A habitat survey will protect several species of animals and plants.

Friends of Trent Country Park is to work with Enfield Council following a report concluding ancient woodland and its habitat is of "national importance".

In total, 281 different types of groups of plants were recorded - including some rare ones.

These include the uncommon native black poplar, in the Friends of Trent Country Park commissioned survey.

Meanwhile, 195 hectares of woodland, grasslands, and wetlands were considered.

Enfield Council’s cabinet member for environment, councillor Daniel Anderson, said: “We are grateful to the survey’s author and the Friends of the country park.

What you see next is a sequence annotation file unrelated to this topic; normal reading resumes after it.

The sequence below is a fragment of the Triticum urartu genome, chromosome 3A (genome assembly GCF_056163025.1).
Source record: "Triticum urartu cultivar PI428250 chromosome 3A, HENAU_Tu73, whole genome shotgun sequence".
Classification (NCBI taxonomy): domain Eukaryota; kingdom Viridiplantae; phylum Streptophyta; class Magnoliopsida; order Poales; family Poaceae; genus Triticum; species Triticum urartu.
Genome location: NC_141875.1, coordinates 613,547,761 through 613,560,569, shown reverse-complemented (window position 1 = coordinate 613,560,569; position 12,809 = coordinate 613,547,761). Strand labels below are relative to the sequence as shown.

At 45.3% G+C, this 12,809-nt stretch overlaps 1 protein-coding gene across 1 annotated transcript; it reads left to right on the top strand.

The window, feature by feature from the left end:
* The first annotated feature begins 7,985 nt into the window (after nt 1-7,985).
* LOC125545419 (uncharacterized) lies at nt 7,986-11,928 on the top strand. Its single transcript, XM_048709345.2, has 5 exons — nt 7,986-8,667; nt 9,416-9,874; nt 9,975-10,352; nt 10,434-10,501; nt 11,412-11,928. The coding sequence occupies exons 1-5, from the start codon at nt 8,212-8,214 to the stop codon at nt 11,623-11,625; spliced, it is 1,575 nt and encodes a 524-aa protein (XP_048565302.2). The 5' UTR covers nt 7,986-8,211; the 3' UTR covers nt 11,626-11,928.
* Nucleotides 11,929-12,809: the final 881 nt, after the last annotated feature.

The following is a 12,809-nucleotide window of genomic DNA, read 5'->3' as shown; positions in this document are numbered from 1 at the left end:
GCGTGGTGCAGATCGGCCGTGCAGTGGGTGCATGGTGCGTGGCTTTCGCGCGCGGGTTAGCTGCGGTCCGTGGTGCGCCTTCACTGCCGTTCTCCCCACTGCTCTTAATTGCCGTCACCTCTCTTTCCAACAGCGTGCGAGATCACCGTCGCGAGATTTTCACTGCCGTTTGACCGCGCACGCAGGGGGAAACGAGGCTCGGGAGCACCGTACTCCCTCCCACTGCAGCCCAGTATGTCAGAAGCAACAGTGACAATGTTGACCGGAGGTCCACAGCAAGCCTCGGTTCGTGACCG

“The survey has provided invaluable information on one of the borough’s most popular parks.

“Enfield Council will consider the recommendations and, wherever possible and appropriate, look at alternative management methods to maintain and enhance the park’s biodiversity.

“Trent County Park is an important hub for the wildlife and we will do our utmost to preserve it, as part of our priority for growth and sustainability.”

A database – Greenspace Information for Greater London – recorded hundreds of species from Trent Country Park.

More details can be found on www.gigl.org.uk Consultant ecologist Denis J Vickers’ report Habitat Survey of Trent Park will be available to view on www.friendsoftrentparkcountrypark.org.uk.Fre